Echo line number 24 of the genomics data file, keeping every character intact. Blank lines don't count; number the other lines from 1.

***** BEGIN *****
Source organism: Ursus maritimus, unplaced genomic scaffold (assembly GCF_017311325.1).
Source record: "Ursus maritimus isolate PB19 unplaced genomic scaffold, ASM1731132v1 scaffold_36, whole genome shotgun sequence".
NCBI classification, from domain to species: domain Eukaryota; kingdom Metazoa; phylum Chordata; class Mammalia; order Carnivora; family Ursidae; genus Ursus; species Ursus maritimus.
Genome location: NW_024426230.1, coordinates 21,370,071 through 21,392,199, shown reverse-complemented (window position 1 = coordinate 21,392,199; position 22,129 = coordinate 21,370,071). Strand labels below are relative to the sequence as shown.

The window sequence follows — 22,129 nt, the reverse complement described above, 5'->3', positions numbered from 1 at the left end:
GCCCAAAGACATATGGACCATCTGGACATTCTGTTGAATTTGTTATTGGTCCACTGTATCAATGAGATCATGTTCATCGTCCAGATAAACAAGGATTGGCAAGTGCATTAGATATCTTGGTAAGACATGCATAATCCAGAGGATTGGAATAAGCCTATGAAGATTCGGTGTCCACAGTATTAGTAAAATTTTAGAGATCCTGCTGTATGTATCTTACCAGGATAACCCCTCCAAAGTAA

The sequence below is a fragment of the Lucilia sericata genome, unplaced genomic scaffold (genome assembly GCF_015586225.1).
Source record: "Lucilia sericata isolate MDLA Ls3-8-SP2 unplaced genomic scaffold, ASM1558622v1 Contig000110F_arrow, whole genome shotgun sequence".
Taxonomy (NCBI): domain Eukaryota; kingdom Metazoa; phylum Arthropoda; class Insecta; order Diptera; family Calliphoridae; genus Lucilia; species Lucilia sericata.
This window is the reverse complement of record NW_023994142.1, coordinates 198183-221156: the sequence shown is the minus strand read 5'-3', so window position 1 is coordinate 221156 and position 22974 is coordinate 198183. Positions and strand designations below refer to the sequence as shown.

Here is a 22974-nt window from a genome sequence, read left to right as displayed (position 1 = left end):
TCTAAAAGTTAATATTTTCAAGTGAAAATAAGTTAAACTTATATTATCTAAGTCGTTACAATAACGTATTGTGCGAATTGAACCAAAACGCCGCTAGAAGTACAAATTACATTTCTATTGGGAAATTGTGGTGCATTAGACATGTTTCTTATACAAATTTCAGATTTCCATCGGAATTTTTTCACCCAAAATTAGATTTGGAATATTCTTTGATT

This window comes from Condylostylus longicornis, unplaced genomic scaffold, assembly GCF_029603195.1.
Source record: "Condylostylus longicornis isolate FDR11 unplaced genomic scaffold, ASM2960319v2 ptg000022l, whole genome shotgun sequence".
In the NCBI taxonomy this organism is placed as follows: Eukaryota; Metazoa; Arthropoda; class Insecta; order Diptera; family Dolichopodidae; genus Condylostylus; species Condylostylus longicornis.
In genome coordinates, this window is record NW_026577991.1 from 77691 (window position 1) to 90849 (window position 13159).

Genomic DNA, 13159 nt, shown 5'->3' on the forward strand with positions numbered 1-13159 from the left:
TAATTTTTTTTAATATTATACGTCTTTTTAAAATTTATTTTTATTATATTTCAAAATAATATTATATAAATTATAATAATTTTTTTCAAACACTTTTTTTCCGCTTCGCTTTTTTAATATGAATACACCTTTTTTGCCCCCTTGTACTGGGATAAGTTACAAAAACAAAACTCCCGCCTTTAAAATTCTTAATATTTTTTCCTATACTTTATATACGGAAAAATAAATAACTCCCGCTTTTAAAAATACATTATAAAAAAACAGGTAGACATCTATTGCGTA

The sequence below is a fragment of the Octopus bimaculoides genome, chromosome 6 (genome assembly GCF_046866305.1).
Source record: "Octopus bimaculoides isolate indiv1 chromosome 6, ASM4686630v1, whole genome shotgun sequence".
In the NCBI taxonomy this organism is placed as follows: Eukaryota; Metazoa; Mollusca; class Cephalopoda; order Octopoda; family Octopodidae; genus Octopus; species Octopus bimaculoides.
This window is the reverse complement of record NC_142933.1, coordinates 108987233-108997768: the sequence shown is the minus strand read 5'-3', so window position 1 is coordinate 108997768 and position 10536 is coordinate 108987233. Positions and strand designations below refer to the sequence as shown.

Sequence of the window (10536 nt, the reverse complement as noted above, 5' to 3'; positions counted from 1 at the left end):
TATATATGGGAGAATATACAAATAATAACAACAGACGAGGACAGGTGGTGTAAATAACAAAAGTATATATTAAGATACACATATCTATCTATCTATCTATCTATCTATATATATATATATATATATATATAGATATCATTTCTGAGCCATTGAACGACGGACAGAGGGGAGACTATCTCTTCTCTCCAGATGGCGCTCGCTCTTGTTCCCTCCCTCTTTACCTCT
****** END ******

TATATATGGGAGAATATACAAATAATAACAACAGACGAGGACAGGTGGTGTAAATAACAAAAGTATATATTAAGATACACATATCTATCTATCTATCTATCTATCTATATATATATATATATATATATATAGATATCATTTCTGAGCCATTGAACGACGGACAGAGGGGAGACTATCTCTTCTCTCCAGATGGCGCTCGCTCTTGTTCCCTCCCTCTTTACCTCT